My mom used to make this without the chicken; just cabbage, onions and sauce. She would make a giant plate of this and it would be the centerpiece, surrounded by small bowls of at least five different side dishes. And we would eat it with rice and soup. Because there was always soup. Man, I don’t know how she did that. Every.. Night.. Rice, soup, at least five different side dishes, and a meat dish.
So the general knowledge in the Korean working-class household is that if you labored all day inhaling dirt, paint (my dad), or any other impurities–the cure is to wash it down with some fatty pork belly. Yes, you read that correctly. You wash down the impurities with.. pork belly. My dad is a painting contractor and around my house if the spray machine was used that day, we were eating pork belly for dinner. Because you inhale more paint when spraying as opposed to using the roller or the brush.. duh! (my insufferable-know-it-all-eight-year-old self would’ve said – with an eye …
I’ll be honest with you. I love hot pot. But I love the porridge made with the leftovers even more. So much so that I will make hot pot mainly for the porridge. Or sometimes I’ll go all out and make a really fancy broth just to make porridge. (coming soon) Ok so now that I’ve done all I can to talk down the hot pot.. let’s dive in, shall we? Seriously though, I really do love hot pot, I just love porridge a little bit more.
Nostalgic story about kimchi here. Okay, all done. Not much to say about kimchi. My SEO plugin is going to give me a big fat red for nope. Here’s the thing: I love kimchi and that’s all I got to say about that. I forgot to take a picture of an onion and some ginger but these are about all the ingredients you need. Red pepper powder, Korean fine sea salt, three crab fish sauce, salted baby shrimp, 1 red jalapeno. Also, napa cabbage. Didn’t take a picture of uncut napa either. I’m going to do so well at this …
I will eat this everyday for weeks. It’s so satisfying and comforting. And did you know? Seaweed is a super food. In Korean culture lactating mothers are supposed to eat this everyday or as often as possible while lactating because of all the health benefits it offers to the mother and to her child via her breast-milk. It’s also traditionally served during birthdays. It’s not my birthday nor am I a lactating mother, I just love this soup!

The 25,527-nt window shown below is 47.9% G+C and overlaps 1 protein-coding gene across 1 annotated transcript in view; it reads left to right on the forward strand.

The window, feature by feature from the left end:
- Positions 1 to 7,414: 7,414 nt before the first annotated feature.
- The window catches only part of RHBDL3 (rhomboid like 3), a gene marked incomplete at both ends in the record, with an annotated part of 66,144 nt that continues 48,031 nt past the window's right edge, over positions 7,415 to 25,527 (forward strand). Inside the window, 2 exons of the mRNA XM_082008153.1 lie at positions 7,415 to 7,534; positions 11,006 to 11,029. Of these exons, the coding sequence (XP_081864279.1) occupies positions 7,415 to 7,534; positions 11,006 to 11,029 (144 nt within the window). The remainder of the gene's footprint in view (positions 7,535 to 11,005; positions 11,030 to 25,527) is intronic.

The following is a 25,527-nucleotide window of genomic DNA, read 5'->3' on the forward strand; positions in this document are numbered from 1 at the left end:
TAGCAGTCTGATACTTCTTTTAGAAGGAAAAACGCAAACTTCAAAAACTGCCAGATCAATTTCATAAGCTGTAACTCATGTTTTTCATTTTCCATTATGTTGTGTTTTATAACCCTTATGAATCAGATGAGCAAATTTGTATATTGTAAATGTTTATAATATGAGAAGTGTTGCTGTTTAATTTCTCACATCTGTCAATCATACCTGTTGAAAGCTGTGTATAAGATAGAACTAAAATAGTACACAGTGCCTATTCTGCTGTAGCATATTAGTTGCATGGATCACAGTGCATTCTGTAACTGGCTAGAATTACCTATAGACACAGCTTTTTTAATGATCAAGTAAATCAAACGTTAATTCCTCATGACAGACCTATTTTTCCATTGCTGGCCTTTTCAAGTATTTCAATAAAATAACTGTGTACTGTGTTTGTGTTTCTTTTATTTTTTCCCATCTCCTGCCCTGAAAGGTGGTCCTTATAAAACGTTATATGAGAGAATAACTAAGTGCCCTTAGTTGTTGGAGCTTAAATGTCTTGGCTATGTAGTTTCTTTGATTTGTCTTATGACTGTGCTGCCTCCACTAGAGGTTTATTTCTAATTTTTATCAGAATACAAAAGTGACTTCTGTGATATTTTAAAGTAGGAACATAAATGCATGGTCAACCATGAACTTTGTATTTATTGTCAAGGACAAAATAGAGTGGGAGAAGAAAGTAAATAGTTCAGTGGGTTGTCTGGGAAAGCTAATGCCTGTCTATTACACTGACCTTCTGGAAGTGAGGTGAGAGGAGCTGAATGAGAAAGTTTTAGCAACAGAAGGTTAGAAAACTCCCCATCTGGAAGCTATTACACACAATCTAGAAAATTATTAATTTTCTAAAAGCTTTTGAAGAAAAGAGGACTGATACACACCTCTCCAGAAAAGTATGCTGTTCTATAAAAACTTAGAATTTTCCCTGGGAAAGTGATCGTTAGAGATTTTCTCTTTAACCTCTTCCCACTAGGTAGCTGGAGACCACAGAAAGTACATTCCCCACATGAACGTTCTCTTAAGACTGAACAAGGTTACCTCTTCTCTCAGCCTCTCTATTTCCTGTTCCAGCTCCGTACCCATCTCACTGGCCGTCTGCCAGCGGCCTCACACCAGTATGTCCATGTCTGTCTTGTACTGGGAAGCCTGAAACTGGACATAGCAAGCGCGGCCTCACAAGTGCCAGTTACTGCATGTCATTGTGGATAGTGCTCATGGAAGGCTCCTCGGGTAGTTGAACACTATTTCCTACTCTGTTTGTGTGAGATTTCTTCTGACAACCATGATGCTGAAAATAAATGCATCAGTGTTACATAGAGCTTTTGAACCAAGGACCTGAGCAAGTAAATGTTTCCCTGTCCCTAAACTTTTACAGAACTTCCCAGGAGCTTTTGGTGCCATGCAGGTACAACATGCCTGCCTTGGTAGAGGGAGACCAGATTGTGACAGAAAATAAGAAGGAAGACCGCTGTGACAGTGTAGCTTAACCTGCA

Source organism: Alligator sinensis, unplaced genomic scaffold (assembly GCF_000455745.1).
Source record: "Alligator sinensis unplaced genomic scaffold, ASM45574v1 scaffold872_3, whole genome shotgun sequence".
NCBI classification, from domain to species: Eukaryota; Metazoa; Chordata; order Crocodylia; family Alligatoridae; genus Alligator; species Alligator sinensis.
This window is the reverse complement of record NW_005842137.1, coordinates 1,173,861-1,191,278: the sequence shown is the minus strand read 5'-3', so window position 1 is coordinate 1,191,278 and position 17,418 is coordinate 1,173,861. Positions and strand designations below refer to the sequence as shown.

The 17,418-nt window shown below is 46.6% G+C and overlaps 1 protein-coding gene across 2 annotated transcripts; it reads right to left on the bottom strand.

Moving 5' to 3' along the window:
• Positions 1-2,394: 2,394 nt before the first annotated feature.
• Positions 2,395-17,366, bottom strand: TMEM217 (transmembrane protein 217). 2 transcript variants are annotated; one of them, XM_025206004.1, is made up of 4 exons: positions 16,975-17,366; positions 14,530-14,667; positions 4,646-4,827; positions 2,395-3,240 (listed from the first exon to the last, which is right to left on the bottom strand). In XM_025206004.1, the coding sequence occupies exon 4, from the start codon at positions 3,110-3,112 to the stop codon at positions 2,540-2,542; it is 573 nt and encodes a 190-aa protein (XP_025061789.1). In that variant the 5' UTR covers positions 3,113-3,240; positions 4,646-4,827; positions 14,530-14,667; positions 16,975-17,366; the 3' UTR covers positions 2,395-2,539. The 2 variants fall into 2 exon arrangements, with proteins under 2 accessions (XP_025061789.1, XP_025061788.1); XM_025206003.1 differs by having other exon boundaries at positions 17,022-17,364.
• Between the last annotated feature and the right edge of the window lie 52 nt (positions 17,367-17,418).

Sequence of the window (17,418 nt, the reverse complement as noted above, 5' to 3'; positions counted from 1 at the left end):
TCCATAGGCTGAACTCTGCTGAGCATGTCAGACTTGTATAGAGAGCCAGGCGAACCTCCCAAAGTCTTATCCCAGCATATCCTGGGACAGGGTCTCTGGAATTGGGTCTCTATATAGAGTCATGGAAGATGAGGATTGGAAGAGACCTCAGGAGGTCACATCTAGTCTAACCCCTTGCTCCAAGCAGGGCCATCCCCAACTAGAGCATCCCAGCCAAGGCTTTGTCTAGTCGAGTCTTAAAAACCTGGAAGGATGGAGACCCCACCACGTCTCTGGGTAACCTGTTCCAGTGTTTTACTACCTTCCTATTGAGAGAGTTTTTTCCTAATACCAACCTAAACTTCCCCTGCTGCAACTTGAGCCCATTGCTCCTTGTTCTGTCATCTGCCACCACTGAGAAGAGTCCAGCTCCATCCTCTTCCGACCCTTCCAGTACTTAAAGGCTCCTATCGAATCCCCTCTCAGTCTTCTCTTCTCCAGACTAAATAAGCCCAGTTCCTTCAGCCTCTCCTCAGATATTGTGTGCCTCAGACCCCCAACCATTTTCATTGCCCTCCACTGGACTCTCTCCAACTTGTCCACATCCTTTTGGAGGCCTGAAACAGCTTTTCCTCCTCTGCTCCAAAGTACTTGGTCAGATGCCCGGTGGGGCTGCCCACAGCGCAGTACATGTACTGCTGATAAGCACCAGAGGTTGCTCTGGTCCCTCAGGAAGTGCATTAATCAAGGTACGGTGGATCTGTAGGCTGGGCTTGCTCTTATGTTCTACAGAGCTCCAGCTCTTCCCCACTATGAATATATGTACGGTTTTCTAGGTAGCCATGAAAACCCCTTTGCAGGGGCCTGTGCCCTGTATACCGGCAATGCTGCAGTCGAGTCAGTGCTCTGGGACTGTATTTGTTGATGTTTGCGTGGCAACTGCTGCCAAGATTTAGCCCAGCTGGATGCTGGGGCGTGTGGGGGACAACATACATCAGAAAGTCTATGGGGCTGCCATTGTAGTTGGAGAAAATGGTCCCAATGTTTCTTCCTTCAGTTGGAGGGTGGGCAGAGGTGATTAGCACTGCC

Although I call it spicy sauce, it’s more of a mild spice. Of course, you can adjust the heat level by adding more raw jalapenos or even different spicier peppers. I use this sauce to add spice and flavor for many different Korean dishes like mild noodle soups and different rice dishes. I have this recipe as part of Skinny Noodles in Anchovy Broth.
Another great use of the Anchovy Broth. This is perfect for a rainy day. It’s spicy and has the fresh taste of the ocean with the clams added. And this also comes together very quickly. This brand is a pumpkin flavored knife cut noodles. Down the middle it literally says “Knife cut noodles” hence the name of the dish. I honestly couldn’t taste the pumpkin but it’s a pretty color.
This is down home comfort food for me. If you have the broth ready, it’ll take about 15 minutes to put together, tops. This is my preferred type of noodles. It says “Potato Noodles” in Korean. I like these because they’re a little chewy but you can use whatever skinny noodles you want. Also, if you’re at the Korean market, try to get the Korean zucchini (the one that’s shrink-wrapped), I like the taste of them much better for Korean dishes.
Here we have the main ingredients. Starting from the top left: 4.25 oz. onion; chopped roughly, 6 oz. lobok; chopped roughly, 0.25 oz. kelp; torn into big pieces, 1.50 oz. dried anchovies; 2 green onions; cut into quarters. The anchovies need to have their guts and poo removed before using. Otherwise you get a bitter taste. No good. See where those arrows are pointing? Using both your hands you’re going to split them down the middle opening from either the top or bottom, whichever side yields better.